Pepper-Pot: A Scene in the Philadelphia Market,/i>, by John Lewis Krimmel, Philadelphia, PA, circa 1811.

 This painting shows a barefoot black woman ladling cups of soup from a pot for her white customers.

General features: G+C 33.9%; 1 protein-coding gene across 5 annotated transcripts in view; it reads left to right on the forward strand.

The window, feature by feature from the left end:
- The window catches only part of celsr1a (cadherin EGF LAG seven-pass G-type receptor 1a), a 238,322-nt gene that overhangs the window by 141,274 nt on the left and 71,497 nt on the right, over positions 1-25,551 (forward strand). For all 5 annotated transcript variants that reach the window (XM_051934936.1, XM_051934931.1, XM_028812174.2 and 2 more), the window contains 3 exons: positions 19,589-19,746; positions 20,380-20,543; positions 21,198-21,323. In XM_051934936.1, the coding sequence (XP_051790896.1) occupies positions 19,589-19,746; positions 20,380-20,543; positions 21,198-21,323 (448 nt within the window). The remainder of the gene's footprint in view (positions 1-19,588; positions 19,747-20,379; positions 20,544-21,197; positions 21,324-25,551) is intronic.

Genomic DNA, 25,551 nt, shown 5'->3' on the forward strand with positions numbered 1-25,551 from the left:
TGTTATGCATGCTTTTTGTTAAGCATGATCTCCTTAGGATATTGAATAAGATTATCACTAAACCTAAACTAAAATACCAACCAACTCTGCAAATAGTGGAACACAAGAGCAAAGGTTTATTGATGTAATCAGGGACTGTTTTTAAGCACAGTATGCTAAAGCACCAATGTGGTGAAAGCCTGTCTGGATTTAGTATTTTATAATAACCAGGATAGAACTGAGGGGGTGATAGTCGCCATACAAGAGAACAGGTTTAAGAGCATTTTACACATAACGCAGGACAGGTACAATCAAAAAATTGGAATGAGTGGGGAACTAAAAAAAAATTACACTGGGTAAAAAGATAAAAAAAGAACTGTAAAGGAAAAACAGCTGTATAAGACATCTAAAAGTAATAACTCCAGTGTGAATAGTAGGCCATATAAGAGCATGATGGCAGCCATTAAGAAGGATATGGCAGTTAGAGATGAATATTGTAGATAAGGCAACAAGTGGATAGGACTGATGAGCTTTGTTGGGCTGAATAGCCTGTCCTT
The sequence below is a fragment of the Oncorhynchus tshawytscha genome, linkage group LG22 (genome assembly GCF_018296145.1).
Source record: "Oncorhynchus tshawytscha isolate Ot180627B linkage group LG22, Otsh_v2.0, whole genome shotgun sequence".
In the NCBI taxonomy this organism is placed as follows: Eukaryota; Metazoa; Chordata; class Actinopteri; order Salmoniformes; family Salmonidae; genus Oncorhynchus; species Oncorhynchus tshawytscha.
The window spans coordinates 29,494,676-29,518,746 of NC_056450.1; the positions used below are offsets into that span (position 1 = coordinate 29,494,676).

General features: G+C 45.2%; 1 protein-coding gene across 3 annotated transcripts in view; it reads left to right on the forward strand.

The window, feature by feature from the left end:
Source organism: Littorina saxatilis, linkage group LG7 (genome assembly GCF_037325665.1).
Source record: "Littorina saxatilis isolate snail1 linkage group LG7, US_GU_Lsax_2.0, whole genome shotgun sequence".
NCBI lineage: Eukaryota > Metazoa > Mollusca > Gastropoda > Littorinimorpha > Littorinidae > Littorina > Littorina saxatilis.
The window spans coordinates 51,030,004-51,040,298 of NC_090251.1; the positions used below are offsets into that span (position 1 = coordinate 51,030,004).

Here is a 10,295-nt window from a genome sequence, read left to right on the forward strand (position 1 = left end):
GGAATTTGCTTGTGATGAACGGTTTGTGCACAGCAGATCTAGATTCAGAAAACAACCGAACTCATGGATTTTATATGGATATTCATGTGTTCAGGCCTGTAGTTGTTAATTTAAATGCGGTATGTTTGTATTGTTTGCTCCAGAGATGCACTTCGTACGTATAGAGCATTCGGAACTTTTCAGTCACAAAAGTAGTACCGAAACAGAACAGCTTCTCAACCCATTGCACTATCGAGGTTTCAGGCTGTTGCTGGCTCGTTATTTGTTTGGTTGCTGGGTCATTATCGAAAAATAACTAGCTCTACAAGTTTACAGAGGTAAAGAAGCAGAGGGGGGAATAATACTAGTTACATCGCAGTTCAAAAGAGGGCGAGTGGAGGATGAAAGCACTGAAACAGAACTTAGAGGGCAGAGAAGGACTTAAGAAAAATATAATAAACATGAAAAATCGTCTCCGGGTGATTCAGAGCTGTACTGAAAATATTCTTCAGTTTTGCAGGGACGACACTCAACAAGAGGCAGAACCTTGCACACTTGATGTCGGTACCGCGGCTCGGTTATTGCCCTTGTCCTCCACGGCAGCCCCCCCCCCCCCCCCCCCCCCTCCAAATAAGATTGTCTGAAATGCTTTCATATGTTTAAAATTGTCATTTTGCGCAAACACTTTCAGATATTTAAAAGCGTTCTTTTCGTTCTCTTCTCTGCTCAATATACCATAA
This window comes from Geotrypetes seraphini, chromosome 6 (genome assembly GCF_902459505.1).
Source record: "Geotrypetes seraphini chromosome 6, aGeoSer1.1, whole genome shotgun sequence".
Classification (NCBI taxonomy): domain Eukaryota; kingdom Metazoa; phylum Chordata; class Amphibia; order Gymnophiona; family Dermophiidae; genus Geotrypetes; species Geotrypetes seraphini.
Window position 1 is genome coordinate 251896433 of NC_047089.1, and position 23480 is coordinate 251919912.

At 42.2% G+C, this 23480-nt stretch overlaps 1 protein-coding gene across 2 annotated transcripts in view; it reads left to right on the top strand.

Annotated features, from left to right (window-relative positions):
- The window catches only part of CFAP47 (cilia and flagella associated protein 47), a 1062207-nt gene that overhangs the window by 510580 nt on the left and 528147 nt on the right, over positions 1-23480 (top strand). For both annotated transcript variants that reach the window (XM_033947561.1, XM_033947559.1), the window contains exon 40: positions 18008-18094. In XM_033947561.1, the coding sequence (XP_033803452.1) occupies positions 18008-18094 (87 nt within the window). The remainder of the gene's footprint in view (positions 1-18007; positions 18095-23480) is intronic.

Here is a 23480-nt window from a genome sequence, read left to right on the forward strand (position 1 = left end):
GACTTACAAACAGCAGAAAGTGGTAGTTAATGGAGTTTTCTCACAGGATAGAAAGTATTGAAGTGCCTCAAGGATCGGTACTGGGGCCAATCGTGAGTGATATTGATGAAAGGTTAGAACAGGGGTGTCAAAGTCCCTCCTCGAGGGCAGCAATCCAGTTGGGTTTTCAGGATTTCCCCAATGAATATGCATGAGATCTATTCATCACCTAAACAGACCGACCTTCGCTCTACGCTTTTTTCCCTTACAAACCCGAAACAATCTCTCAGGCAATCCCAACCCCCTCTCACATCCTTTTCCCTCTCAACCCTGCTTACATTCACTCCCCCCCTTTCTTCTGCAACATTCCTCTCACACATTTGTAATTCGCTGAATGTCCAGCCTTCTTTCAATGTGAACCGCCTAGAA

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In the 1790s Philadelphia became a refuge for Afro-Caribbeans fleeing war in Haiti. Cooking inexpensive local foods with Caribbean spices, Haitian immigrants helped create a unique Philadelphia cuisine. This included pepper-pot, a thick, spicy soup made of vegetables and tripe, ox-feet, or other cheap meats, sold by street vendors for a few pennies.